The U.S. Economy Added 531,000 Jobs in October, Better Than Expected

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The U.S. economy added 531,000 jobs in October and the unemployment fell to 4.6 percent.

Economists had expected 400,000 positions added to payrolls and an unemployment rate of 4.7 percent, according to Econoday.

Enhanced unemployment benefits were ended in September, likely prompting many people who were out of work during the summer months to return to work.

The government sector contracted during the month. Businesses added 604,000 jobs. Manufacturers added 60,000 jobs, a very big month of hiring for the sector.

Wage growth slowed from 0.6 percent in September to 0.4 percent in October. The workforce participation rate was unchanged at 61.6 percent, missing expectations for an improvement to 61.8 percent.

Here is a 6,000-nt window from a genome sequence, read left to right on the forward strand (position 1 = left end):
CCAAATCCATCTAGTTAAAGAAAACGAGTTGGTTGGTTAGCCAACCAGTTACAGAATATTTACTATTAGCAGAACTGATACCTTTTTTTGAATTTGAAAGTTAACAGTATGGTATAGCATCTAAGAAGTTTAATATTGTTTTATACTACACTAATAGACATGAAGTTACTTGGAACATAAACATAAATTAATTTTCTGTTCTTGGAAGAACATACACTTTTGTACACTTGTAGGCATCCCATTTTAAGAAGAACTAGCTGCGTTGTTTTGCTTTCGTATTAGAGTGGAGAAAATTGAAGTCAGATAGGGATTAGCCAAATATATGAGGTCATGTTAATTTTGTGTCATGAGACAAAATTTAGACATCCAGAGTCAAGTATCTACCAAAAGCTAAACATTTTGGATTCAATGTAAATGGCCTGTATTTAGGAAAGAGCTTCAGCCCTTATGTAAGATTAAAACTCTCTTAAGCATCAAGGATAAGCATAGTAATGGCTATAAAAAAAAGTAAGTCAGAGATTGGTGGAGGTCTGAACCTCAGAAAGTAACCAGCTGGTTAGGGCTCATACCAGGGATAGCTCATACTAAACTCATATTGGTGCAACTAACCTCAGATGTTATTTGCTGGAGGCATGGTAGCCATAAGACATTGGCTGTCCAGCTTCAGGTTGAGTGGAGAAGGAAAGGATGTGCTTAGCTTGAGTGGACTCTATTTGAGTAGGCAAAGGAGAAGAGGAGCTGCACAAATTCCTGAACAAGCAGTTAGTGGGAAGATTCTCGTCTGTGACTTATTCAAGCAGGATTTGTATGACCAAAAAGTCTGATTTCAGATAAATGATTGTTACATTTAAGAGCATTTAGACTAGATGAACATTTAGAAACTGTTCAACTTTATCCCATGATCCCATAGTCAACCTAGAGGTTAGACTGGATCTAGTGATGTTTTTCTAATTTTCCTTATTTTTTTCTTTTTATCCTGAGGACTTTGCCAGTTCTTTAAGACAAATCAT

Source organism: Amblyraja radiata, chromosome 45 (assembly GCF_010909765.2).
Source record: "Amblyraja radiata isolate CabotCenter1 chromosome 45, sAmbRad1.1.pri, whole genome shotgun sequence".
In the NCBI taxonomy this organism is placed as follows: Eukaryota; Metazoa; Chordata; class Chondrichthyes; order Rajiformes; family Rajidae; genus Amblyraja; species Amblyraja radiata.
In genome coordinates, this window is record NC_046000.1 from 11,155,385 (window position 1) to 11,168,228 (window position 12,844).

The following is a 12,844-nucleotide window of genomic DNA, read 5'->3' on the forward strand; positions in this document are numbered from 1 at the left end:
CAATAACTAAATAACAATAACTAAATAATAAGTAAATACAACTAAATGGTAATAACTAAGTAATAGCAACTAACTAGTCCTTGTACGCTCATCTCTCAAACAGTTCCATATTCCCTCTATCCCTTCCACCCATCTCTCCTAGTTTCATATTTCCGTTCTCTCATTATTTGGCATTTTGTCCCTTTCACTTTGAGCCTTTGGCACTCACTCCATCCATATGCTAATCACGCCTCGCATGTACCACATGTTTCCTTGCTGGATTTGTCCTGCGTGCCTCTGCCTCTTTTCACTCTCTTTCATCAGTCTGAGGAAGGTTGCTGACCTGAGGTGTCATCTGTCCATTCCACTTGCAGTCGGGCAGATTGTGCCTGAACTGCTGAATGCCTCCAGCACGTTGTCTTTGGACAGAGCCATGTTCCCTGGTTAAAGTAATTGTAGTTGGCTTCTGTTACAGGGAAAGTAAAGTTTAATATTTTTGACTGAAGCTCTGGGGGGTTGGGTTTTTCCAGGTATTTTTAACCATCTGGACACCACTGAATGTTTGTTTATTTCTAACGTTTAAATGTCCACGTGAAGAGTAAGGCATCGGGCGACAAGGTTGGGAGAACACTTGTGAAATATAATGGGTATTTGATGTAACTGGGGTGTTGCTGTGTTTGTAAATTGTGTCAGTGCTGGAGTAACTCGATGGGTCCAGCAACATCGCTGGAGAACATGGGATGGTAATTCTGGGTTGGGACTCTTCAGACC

The number of Covid-19 infections fell sharply in October, which may have also encouraged job growth.

The racial gap in unemployment expanded in October as the white unemployment rate fell to 4.0 percent from 4.2 percent and the black unemployment rate was unchanged at 7.9 percent. Among adult men, the white unemployment rate fell from 4.2 percent to 3.6 percent while the black unemployment rate rose three-tenths of a percent to 8.3 percent.


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